Tamper protection technologies can't and don't differentiate between tampering for good and tampering for evil. It is impossible to have a protocol that allows me to trust my DNS traffic is secure when connected to an untrusted network without also allowing an advertising-supported application to trust its own DNS traffic in the same way. You get both or you get neither, and the cat's already out of the bag here.

Klyith
Aug 3, 2007

GBS Pledge Week


xtal posted:

Wow I wonder why the huge ad company is backing this. Might be a bad idea.

The number of people using piholes is minuscule. Google doesn't doesn't give a poo poo about piholes. They probably like how DoH fucks over other advertisers and ISPs who data-collect via DNS, because those are google's competition. But mostly they care about increased security.


Encrypted DNS is good, it just means that the simple 1-2-3 pihole setup for unsophisticated users isn't very good anymore. Here are instructions for putting a DoH resolver on a pihole. I'm sure that eventually the pihole people will update their stuff such that it does DoH out of the box, but it will unavoidably be a more complicated setup. To get a browser inside your network to only hit the pihole for DNS you either need to configure settings on the browser, or configure your router to block / redirect requests to the pihole.

IMO the easiest and least troublesome setup for a home network is to have unencrypted DNS between your browser/PC and a local DNS server, and encrypted DNS between the local DNS server and the rest of the internet. The security & privacy is still there but it's far easier to troubleshoot. I run asuswrt-merlin + diversion like this and it was a much easier setup process because it's all happening on the one gateway between inside and outside. But this also involved me disabling DoH on browsers, which isn't great for any device that might leave my home network.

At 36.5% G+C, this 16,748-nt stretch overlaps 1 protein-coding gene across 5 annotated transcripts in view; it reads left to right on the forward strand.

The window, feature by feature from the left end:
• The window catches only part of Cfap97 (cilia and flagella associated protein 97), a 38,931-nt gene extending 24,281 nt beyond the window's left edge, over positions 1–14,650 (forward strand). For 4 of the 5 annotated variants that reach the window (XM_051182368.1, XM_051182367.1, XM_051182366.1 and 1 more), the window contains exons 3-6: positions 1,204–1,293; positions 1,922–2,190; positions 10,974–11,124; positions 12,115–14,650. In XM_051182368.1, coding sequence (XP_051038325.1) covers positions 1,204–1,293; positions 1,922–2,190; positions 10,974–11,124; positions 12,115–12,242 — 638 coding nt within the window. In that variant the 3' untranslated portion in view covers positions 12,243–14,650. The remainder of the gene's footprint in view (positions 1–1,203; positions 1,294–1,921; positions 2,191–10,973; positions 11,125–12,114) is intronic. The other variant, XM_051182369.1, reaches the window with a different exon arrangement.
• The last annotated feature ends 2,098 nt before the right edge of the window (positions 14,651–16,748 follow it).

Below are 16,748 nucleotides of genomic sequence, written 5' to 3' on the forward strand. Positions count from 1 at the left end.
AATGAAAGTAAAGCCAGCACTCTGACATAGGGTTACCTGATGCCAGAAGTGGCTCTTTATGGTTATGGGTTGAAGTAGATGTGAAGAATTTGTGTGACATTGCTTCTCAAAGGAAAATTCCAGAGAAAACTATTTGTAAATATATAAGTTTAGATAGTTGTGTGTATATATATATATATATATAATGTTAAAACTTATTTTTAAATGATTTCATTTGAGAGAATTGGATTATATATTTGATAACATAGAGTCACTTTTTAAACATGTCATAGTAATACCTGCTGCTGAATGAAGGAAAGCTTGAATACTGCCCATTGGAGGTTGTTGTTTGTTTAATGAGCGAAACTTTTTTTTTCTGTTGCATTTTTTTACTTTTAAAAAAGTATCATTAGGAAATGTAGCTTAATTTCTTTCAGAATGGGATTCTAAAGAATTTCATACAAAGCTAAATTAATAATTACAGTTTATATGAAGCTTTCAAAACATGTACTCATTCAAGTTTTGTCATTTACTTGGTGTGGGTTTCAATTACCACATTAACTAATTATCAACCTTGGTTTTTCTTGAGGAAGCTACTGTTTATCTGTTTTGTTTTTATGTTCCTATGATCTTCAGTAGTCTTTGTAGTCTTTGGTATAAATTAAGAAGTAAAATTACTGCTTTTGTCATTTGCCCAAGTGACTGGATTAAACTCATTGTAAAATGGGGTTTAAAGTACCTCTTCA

Centrist Committee
Aug 6, 2019



Random question, but is it safe to run a Pi exclusively off of an SD card? I remember something about memory cards having a finite number of write cycles but idk if thatís relevant or accurate

ante
Apr 9, 2005

SUNSHINE AND RAINBOWS

Most of my SD cards have poo poo themselves eventually. Buying good quality ones is pretty important (I usually don't do that) and you can lock the filesystem so that unnecessary writes are prevented. Doing that, some people have had them successfully run Pis for years on end.

SMEGMA_MAIL
May 4, 2018




Centrist Committee posted:

Random question, but is it safe to run a Pi exclusively off of an SD card? I remember something about memory cards having a finite number of write cycles but idk if thatís relevant or accurate

Iíve been running a pi for 7 months now always on without issue

xtal
Jan 9, 2011
Hi, I'm an obnoxious prick. If you see me posting outside of CSPAM, please tell me to go back where I belong.


Use the SD card just for boot and system files, and have all your data and logs and such elsewhere. The SD card should basically be considered read only. If you follow that rule then any SD card will work forever, and if they don't they are easy to replace.

Centrist Committee
Aug 6, 2019



Cool thanks for the info. Iím using a cheap one I found in a drawer to get setup and mess around with. Iíll plan to set up something more robust down the line.

Klyith
Aug 3, 2007

GBS Pledge Week


I've had my music box Pi running off SD card for over a year, no issues yet. Name brand sandisk card, but the basic cheap version thereof. I don't care enough to equip it with better storage because it doesn't have anything unique on it and a rebuild would be pretty easy.


Also I feel like the application is a lot of how reliable the SD card is gonna be. Premade pi stuff that the authors know is likely to just run off the card is probably configured to do minimal logging and generally going easy on it, to the extent possible. AFAIK the most common way that cards get messed up or killed is power loss during writes.